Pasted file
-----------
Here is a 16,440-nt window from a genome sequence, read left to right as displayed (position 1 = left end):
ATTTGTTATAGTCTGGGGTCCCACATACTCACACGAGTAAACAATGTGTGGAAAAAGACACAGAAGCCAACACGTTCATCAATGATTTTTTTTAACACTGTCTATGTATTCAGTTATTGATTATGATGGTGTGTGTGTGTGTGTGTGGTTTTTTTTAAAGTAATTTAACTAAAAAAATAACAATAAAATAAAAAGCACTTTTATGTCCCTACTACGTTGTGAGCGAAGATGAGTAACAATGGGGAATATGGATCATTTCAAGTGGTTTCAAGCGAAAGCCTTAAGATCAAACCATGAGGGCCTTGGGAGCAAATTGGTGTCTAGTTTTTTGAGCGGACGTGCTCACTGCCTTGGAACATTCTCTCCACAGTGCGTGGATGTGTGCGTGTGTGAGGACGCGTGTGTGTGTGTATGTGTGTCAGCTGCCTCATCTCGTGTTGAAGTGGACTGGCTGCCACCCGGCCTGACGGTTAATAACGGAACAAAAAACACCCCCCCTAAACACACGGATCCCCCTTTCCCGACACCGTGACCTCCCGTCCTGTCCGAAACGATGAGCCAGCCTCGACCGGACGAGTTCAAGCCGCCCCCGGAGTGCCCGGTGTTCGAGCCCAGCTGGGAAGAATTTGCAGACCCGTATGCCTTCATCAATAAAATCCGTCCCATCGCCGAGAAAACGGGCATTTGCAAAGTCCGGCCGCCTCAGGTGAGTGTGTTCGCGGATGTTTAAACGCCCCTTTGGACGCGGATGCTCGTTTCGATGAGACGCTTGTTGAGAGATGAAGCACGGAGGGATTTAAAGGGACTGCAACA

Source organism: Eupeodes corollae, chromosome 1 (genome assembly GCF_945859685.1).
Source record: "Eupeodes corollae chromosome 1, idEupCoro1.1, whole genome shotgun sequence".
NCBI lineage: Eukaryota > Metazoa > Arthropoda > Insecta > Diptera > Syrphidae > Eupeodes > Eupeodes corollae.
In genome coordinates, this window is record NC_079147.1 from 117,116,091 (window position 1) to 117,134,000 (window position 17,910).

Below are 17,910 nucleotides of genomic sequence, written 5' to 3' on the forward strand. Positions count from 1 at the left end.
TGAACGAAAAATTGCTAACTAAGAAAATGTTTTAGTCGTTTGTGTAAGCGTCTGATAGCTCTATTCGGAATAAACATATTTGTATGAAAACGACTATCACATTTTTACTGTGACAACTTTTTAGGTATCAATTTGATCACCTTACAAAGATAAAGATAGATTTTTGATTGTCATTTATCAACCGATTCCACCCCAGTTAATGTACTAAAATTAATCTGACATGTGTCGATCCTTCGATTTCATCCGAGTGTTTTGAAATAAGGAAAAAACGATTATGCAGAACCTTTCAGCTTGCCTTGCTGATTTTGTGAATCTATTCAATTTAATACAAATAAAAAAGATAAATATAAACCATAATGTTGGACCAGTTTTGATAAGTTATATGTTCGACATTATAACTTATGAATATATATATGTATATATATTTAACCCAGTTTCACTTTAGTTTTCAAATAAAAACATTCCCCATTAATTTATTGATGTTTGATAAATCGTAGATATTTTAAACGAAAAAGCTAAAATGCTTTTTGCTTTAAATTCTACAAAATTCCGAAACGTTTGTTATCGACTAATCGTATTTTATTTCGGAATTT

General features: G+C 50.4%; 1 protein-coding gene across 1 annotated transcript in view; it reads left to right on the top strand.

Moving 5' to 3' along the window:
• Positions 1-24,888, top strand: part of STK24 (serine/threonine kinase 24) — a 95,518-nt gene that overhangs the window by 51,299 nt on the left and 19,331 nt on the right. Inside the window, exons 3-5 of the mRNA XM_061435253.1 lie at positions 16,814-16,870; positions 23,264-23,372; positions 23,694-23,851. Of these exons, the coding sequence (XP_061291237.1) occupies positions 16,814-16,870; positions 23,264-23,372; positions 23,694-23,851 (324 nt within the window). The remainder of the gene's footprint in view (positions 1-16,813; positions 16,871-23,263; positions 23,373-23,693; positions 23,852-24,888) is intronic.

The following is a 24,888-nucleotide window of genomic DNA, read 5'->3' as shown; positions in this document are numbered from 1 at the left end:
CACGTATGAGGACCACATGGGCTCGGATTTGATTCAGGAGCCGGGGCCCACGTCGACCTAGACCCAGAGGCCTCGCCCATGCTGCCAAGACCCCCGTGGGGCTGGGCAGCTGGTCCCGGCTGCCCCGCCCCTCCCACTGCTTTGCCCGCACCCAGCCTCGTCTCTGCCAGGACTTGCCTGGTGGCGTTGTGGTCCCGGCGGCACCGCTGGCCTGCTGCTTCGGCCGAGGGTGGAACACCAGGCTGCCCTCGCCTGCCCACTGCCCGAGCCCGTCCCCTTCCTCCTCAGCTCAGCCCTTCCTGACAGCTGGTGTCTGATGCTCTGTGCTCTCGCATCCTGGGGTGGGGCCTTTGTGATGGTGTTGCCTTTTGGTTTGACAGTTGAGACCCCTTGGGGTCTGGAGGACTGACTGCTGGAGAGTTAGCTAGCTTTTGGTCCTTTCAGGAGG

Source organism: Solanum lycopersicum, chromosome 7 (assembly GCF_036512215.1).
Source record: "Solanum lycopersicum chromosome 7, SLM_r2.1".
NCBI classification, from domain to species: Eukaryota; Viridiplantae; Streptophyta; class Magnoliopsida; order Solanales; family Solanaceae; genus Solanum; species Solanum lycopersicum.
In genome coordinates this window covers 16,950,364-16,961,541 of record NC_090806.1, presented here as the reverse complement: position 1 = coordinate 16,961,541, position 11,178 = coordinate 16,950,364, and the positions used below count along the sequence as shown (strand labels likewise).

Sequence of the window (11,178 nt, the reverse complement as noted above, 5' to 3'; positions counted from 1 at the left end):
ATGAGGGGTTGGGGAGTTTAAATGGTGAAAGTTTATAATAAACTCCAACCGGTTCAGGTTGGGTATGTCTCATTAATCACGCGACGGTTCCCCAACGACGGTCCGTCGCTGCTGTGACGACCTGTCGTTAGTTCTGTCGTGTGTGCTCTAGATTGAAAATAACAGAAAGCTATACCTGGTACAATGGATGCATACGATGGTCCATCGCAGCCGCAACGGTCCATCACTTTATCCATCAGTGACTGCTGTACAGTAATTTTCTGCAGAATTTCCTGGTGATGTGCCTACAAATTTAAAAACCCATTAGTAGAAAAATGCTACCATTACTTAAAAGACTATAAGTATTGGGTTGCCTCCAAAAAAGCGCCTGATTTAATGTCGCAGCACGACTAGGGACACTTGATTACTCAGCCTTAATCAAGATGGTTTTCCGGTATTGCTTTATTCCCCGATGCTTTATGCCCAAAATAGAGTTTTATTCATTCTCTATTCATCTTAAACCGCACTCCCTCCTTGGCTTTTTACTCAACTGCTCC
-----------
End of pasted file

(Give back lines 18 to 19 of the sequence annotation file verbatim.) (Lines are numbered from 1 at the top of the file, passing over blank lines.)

Sequence of the window (11,178 nt, the reverse complement as noted above, 5' to 3'; positions counted from 1 at the left end):
ATGAGGGGTTGGGGAGTTTAAATGGTGAAAGTTTATAATAAACTCCAACCGGTTCAGGTTGGGTATGTCTCATTAATCACGCGACGGTTCCCCAACGACGGTCCGTCGCTGCTGTGACGACCTGTCGTTAGTTCTGTCGTGTGTGCTCTAGATTGAAAATAACAGAAAGCTATACCTGGTACAATGGATGCATACGATGGTCCATCGCAGCCGCAACGGTCCATCACTTTATCCATCAGTGACTGCTGTACAGTAATTTTCTGCAGAATTTCCTGGTGATGTGCCTACAAATTTAAAAACCCATTAGTAGAAAAATGCTACCATTACTTAAAAGACTATAAGTATTGGGTTGCCTCCAAAAAAGCGCCTGATTTAATGTCGCAGCACGACTAGGGACACTTGATTACTCAGCCTTAATCAAGATGGTTTTCCGGTATTGCTTTATTCCCCGATGCTTTATGCCCAAAATAGAGTTTTATTCATTCTCTATTCATCTTAAACCGCACTCCCTCCTTGGCTTTTTACTCAACTGCTCC